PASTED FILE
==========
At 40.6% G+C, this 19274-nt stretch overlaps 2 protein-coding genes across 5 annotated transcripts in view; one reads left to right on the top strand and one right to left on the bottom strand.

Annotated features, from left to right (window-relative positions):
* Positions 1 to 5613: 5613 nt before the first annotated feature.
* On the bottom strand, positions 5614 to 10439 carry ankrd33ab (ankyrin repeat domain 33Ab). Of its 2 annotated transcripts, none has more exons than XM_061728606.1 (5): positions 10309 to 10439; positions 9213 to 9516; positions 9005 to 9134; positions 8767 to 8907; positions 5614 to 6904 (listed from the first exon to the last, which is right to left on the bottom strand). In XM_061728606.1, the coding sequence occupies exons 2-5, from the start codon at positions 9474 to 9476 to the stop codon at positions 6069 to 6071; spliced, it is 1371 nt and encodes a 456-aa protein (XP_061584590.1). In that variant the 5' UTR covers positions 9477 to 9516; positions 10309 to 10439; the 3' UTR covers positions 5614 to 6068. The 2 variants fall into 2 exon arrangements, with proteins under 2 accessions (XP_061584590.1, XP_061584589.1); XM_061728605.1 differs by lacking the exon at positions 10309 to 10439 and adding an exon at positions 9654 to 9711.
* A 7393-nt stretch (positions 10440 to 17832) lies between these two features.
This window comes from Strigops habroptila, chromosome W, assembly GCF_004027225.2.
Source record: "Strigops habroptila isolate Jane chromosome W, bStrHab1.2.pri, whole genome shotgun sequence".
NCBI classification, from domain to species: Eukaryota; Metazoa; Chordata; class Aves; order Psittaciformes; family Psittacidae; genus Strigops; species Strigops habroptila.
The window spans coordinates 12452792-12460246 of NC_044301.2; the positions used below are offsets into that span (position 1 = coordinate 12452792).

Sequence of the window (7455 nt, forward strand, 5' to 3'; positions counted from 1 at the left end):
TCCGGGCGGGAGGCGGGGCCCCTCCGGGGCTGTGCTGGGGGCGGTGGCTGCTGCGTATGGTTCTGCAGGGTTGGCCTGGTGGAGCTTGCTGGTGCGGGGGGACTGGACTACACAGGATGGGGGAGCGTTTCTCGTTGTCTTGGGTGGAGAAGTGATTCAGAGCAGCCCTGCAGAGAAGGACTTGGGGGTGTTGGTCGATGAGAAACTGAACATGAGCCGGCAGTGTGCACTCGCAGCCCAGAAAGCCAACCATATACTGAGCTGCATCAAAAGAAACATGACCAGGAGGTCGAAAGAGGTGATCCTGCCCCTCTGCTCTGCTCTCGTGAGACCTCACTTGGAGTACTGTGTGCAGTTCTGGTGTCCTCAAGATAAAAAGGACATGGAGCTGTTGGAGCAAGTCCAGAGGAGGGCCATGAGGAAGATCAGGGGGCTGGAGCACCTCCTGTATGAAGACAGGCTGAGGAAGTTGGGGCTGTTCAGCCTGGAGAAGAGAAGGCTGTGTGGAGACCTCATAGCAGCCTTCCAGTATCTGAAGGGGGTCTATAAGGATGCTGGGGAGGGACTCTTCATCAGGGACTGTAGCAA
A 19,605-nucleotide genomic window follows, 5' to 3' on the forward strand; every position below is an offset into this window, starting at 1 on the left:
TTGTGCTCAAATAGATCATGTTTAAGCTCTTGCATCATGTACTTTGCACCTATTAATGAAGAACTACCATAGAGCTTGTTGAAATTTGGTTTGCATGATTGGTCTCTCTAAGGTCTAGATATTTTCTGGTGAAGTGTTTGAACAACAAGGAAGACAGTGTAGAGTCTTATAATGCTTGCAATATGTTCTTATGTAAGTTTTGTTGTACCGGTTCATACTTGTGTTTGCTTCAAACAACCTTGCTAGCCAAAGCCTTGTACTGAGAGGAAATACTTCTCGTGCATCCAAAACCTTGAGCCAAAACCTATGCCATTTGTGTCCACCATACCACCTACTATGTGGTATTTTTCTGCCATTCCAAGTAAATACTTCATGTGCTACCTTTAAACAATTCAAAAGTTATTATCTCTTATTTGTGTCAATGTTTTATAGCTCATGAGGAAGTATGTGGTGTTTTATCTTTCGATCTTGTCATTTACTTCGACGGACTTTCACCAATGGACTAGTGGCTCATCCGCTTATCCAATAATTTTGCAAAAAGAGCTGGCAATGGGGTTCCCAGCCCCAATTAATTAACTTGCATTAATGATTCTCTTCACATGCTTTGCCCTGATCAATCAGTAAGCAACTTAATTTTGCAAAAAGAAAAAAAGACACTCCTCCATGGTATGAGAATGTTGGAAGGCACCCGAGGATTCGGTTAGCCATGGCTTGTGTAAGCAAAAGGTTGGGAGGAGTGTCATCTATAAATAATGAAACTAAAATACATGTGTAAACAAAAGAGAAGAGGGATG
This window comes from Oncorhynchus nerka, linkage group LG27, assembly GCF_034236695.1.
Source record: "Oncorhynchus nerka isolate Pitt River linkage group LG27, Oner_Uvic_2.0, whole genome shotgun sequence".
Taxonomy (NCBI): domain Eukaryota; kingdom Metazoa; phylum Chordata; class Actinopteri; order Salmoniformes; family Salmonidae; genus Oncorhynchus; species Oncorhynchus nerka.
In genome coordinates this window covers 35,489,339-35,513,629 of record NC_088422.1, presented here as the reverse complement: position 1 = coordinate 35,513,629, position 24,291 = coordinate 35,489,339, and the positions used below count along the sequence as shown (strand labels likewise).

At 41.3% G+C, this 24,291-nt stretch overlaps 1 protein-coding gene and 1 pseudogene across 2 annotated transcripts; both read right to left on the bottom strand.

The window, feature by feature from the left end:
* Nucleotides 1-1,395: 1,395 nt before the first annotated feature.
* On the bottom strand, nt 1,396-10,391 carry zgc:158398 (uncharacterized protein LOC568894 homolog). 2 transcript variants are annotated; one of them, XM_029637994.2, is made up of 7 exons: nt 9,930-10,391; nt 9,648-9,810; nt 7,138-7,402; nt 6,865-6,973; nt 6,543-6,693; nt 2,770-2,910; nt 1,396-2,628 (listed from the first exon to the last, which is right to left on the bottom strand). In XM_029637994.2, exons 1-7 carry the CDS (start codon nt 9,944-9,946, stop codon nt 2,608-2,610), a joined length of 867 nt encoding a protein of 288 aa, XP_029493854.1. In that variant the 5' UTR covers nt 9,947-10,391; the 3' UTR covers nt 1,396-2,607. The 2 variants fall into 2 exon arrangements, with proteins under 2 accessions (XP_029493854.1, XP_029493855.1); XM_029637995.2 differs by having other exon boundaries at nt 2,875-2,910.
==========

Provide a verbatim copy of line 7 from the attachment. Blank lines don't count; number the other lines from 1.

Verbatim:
Source record: "Strigops habroptila isolate Jane chromosome W, bStrHab1.2.pri, whole genome shotgun sequence".